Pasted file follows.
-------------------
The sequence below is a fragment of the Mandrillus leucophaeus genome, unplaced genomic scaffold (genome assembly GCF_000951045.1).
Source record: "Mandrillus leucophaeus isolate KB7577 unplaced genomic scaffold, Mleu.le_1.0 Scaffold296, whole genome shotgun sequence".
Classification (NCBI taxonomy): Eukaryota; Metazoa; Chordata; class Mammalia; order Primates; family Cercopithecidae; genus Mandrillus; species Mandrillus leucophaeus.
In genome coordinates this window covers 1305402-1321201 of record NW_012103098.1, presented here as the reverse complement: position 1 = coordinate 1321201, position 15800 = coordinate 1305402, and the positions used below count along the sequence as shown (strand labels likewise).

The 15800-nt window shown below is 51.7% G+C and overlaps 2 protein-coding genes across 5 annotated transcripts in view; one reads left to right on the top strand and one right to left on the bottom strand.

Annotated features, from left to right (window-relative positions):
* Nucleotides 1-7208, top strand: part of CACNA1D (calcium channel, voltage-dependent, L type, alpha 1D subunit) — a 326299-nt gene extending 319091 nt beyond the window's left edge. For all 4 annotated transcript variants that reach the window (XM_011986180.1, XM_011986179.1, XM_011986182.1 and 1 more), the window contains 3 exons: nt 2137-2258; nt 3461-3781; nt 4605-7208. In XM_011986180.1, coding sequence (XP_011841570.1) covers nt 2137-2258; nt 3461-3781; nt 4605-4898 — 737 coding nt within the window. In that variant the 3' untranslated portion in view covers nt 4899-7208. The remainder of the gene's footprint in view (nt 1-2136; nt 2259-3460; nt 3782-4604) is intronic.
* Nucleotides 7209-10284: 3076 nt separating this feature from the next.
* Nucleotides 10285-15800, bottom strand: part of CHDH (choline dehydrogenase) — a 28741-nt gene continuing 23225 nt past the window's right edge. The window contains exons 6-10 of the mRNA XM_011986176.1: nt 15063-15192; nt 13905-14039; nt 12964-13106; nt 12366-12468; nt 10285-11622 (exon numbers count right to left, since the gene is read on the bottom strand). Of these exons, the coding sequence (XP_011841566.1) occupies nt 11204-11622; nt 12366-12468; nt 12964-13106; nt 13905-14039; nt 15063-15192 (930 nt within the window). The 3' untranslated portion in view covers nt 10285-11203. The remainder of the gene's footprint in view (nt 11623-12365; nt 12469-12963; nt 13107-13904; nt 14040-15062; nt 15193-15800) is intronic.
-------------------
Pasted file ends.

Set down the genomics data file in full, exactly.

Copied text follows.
The sequence below is a fragment of the Mandrillus leucophaeus genome, unplaced genomic scaffold (genome assembly GCF_000951045.1).
Source record: "Mandrillus leucophaeus isolate KB7577 unplaced genomic scaffold, Mleu.le_1.0 Scaffold296, whole genome shotgun sequence".
Classification (NCBI taxonomy): Eukaryota; Metazoa; Chordata; class Mammalia; order Primates; family Cercopithecidae; genus Mandrillus; species Mandrillus leucophaeus.
In genome coordinates this window covers 1305402-1321201 of record NW_012103098.1, presented here as the reverse complement: position 1 = coordinate 1321201, position 15800 = coordinate 1305402, and the positions used below count along the sequence as shown (strand labels likewise).

The 15800-nt window shown below is 51.7% G+C and overlaps 2 protein-coding genes across 5 annotated transcripts in view; one reads left to right on the top strand and one right to left on the bottom strand.

Annotated features, from left to right (window-relative positions):
* Nucleotides 1-7208, top strand: part of CACNA1D (calcium channel, voltage-dependent, L type, alpha 1D subunit) — a 326299-nt gene extending 319091 nt beyond the window's left edge. For all 4 annotated transcript variants that reach the window (XM_011986180.1, XM_011986179.1, XM_011986182.1 and 1 more), the window contains 3 exons: nt 2137-2258; nt 3461-3781; nt 4605-7208. In XM_011986180.1, coding sequence (XP_011841570.1) covers nt 2137-2258; nt 3461-3781; nt 4605-4898 — 737 coding nt within the window. In that variant the 3' untranslated portion in view covers nt 4899-7208. The remainder of the gene's footprint in view (nt 1-2136; nt 2259-3460; nt 3782-4604) is intronic.
* Nucleotides 7209-10284: 3076 nt separating this feature from the next.
* Nucleotides 10285-15800, bottom strand: part of CHDH (choline dehydrogenase) — a 28741-nt gene continuing 23225 nt past the window's right edge. The window contains exons 6-10 of the mRNA XM_011986176.1: nt 15063-15192; nt 13905-14039; nt 12964-13106; nt 12366-12468; nt 10285-11622 (exon numbers count right to left, since the gene is read on the bottom strand). Of these exons, the coding sequence (XP_011841566.1) occupies nt 11204-11622; nt 12366-12468; nt 12964-13106; nt 13905-14039; nt 15063-15192 (930 nt within the window). The 3' untranslated portion in view covers nt 10285-11203. The remainder of the gene's footprint in view (nt 11623-12365; nt 12469-12963; nt 13107-13904; nt 14040-15062; nt 15193-15800) is intronic.